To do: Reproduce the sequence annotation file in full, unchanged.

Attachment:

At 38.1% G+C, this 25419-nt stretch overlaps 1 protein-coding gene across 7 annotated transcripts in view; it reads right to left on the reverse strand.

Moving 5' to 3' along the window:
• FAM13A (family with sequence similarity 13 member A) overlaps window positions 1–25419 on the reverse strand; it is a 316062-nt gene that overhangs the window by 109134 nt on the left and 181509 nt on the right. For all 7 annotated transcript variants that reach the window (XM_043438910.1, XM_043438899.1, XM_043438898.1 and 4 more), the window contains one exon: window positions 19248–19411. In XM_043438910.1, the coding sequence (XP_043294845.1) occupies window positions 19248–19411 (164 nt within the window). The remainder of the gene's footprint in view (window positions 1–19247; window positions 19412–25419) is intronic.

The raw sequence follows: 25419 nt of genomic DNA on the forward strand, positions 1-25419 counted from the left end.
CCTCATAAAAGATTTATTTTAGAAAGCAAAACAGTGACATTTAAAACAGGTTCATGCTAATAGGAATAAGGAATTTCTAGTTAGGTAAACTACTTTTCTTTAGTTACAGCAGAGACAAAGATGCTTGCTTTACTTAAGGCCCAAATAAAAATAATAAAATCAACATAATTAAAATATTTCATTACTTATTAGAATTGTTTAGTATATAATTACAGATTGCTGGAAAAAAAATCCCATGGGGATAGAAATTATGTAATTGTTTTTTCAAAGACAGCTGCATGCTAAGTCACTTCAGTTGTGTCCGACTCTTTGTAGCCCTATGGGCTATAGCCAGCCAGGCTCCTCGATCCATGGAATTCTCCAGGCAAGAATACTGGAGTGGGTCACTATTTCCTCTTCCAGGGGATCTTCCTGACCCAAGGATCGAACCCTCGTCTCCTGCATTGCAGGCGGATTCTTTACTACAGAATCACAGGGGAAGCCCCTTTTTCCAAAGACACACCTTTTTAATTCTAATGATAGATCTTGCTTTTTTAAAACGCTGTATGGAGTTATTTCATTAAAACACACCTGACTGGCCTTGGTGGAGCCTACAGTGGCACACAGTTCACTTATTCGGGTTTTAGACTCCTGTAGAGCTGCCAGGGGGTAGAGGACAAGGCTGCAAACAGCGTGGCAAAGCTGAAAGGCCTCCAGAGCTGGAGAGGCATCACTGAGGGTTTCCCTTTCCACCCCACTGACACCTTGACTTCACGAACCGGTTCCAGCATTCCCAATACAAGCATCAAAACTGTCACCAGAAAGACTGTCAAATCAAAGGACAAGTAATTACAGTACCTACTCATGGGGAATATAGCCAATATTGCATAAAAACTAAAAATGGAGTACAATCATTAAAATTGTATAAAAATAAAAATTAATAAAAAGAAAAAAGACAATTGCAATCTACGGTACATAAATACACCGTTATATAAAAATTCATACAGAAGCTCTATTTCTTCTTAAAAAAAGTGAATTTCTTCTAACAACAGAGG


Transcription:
At 38.1% G+C, this 25419-nt stretch overlaps 1 protein-coding gene across 7 annotated transcripts in view; it reads right to left on the reverse strand.

Moving 5' to 3' along the window:
• FAM13A (family with sequence similarity 13 member A) overlaps window positions 1–25419 on the reverse strand; it is a 316062-nt gene that overhangs the window by 109134 nt on the left and 181509 nt on the right. For all 7 annotated transcript variants that reach the window (XM_043438910.1, XM_043438899.1, XM_043438898.1 and 4 more), the window contains one exon: window positions 19248–19411. In XM_043438910.1, the coding sequence (XP_043294845.1) occupies window positions 19248–19411 (164 nt within the window). The remainder of the gene's footprint in view (window positions 1–19247; window positions 19412–25419) is intronic.

The raw sequence follows: 25419 nt of genomic DNA on the forward strand, positions 1-25419 counted from the left end.
CCTCATAAAAGATTTATTTTAGAAAGCAAAACAGTGACATTTAAAACAGGTTCATGCTAATAGGAATAAGGAATTTCTAGTTAGGTAAACTACTTTTCTTTAGTTACAGCAGAGACAAAGATGCTTGCTTTACTTAAGGCCCAAATAAAAATAATAAAATCAACATAATTAAAATATTTCATTACTTATTAGAATTGTTTAGTATATAATTACAGATTGCTGGAAAAAAAATCCCATGGGGATAGAAATTATGTAATTGTTTTTTCAAAGACAGCTGCATGCTAAGTCACTTCAGTTGTGTCCGACTCTTTGTAGCCCTATGGGCTATAGCCAGCCAGGCTCCTCGATCCATGGAATTCTCCAGGCAAGAATACTGGAGTGGGTCACTATTTCCTCTTCCAGGGGATCTTCCTGACCCAAGGATCGAACCCTCGTCTCCTGCATTGCAGGCGGATTCTTTACTACAGAATCACAGGGGAAGCCCCTTTTTCCAAAGACACACCTTTTTAATTCTAATGATAGATCTTGCTTTTTTAAAACGCTGTATGGAGTTATTTCATTAAAACACACCTGACTGGCCTTGGTGGAGCCTACAGTGGCACACAGTTCACTTATTCGGGTTTTAGACTCCTGTAGAGCTGCCAGGGGGTAGAGGACAAGGCTGCAAACAGCGTGGCAAAGCTGAAAGGCCTCCAGAGCTGGAGAGGCATCACTGAGGGTTTCCCTTTCCACCCCACTGACACCTTGACTTCACGAACCGGTTCCAGCATTCCCAATACAAGCATCAAAACTGTCACCAGAAAGACTGTCAAATCAAAGGACAAGTAATTACAGTACCTACTCATGGGGAATATAGCCAATATTGCATAAAAACTAAAAATGGAGTACAATCATTAAAATTGTATAAAAATAAAAATTAATAAAAAGAAAAAAGACAATTGCAATCTACGGTACATAAATACACCGTTATATAAAAATTCATACAGAAGCTCTATTTCTTCTTAAAAAAAGTGAATTTCTTCTAACAACAGAGG